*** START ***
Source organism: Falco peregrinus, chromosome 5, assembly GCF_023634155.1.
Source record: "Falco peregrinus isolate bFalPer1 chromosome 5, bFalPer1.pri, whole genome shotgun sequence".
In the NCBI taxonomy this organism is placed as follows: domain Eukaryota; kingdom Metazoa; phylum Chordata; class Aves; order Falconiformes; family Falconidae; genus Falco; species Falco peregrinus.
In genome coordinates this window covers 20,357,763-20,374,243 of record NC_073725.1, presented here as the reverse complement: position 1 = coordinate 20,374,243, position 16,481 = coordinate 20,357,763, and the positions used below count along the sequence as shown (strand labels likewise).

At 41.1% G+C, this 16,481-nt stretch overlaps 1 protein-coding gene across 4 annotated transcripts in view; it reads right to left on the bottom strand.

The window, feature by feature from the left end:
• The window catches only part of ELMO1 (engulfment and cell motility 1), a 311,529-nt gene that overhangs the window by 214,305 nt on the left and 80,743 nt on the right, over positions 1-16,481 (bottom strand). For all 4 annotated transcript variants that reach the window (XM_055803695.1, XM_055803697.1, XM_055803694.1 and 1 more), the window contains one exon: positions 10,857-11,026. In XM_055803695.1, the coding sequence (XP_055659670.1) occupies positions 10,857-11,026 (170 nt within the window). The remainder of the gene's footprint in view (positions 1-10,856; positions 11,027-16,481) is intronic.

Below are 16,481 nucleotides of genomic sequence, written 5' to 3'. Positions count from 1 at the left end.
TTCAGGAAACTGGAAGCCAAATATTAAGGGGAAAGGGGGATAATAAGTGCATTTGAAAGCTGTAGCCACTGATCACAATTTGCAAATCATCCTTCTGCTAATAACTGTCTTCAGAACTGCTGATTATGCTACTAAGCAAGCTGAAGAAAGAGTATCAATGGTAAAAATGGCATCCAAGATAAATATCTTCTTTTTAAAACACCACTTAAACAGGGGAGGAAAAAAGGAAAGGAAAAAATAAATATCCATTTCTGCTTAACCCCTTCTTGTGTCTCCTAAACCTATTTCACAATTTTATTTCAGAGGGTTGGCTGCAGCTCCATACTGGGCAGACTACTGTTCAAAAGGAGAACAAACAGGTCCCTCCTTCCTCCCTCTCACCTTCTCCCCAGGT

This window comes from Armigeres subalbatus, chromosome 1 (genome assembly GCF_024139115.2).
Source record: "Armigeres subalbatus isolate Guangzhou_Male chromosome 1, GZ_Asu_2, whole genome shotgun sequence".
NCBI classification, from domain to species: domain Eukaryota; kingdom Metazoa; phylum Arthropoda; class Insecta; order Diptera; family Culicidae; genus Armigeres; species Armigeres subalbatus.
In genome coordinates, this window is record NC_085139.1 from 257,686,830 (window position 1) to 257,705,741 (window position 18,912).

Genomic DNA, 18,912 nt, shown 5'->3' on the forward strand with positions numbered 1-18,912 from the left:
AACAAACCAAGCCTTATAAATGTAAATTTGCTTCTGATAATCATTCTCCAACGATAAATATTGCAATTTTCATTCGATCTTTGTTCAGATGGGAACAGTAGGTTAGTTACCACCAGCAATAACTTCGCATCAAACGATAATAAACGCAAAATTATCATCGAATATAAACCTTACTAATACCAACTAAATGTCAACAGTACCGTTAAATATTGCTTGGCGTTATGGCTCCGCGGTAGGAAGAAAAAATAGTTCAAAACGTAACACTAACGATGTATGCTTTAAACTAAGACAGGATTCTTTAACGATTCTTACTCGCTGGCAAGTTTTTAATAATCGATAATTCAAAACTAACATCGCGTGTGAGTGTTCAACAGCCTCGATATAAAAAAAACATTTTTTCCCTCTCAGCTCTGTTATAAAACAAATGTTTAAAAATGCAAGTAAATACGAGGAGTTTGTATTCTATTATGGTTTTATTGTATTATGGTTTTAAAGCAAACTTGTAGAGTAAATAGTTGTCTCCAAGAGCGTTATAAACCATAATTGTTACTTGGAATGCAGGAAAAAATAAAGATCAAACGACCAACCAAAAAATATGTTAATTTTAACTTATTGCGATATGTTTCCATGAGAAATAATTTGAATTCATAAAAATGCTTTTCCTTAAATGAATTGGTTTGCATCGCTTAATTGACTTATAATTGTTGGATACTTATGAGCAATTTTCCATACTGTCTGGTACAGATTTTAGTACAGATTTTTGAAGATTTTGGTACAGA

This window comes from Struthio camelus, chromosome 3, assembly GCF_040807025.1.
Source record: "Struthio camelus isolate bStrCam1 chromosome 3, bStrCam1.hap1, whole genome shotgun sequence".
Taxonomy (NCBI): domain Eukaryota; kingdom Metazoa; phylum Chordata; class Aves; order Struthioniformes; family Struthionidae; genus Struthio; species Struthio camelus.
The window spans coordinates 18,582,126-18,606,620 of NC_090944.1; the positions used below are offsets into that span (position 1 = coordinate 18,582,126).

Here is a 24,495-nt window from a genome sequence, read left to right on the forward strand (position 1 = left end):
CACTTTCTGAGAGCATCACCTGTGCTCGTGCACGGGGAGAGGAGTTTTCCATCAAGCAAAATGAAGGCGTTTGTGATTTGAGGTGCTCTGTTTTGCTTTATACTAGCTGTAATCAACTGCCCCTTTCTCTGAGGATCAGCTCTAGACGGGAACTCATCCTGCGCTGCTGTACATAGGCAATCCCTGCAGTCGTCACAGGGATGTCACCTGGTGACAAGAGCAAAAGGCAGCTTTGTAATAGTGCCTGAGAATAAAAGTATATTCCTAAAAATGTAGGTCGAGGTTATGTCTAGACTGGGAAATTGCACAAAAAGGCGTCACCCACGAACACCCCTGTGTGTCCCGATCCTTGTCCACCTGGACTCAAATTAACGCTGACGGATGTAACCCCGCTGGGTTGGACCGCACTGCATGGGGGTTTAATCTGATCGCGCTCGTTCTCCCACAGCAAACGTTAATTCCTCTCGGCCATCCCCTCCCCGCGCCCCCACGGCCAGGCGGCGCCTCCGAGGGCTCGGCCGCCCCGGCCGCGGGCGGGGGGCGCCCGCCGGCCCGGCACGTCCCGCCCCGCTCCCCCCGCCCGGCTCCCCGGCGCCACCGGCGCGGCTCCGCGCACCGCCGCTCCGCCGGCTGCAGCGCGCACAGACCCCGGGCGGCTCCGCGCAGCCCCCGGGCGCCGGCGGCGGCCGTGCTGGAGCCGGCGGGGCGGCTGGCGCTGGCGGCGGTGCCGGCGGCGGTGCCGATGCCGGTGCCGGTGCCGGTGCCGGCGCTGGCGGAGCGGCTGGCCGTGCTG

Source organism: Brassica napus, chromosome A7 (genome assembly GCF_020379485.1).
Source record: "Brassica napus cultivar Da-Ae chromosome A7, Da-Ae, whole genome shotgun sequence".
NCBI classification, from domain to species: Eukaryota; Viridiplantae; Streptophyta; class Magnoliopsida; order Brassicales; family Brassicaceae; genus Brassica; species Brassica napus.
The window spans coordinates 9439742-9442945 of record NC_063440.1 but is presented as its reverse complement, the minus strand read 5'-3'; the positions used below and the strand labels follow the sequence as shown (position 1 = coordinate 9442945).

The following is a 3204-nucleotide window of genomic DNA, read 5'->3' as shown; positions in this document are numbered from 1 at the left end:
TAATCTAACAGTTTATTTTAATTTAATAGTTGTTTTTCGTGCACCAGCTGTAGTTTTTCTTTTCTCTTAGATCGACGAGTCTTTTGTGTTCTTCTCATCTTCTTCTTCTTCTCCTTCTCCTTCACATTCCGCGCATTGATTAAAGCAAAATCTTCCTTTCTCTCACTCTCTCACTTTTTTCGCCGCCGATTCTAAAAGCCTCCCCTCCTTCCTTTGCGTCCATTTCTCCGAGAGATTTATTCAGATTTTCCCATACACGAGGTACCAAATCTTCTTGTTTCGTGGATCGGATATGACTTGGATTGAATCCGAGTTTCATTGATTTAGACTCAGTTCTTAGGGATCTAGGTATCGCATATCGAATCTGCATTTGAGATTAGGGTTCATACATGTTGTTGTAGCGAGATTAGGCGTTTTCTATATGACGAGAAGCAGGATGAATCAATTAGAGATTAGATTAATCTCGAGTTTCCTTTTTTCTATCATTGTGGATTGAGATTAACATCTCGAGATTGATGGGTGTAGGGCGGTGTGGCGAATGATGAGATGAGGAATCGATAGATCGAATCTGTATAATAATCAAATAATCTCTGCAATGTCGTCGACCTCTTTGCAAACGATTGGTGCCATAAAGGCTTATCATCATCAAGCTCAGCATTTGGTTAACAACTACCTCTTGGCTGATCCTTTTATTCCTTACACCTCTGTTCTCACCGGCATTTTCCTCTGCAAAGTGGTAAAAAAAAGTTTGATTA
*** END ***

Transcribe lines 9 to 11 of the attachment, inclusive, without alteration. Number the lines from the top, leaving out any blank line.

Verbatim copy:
TTCAGGAAACTGGAAGCCAAATATTAAGGGGAAAGGGGGATAATAAGTGCATTTGAAAGCTGTAGCCACTGATCACAATTTGCAAATCATCCTTCTGCTAATAACTGTCTTCAGAACTGCTGATTATGCTACTAAGCAAGCTGAAGAAAGAGTATCAATGGTAAAAATGGCATCCAAGATAAATATCTTCTTTTTAAAACACCACTTAAACAGGGGAGGAAAAAAGGAAAGGAAAAAATAAATATCCATTTCTGCTTAACCCCTTCTTGTGTCTCCTAAACCTATTTCACAATTTTATTTCAGAGGGTTGGCTGCAGCTCCATACTGGGCAGACTACTGTTCAAAAGGAGAACAAACAGGTCCCTCCTTCCTCCCTCTCACCTTCTCCCCAGGT

This window comes from Armigeres subalbatus, chromosome 1 (genome assembly GCF_024139115.2).
Source record: "Armigeres subalbatus isolate Guangzhou_Male chromosome 1, GZ_Asu_2, whole genome shotgun sequence".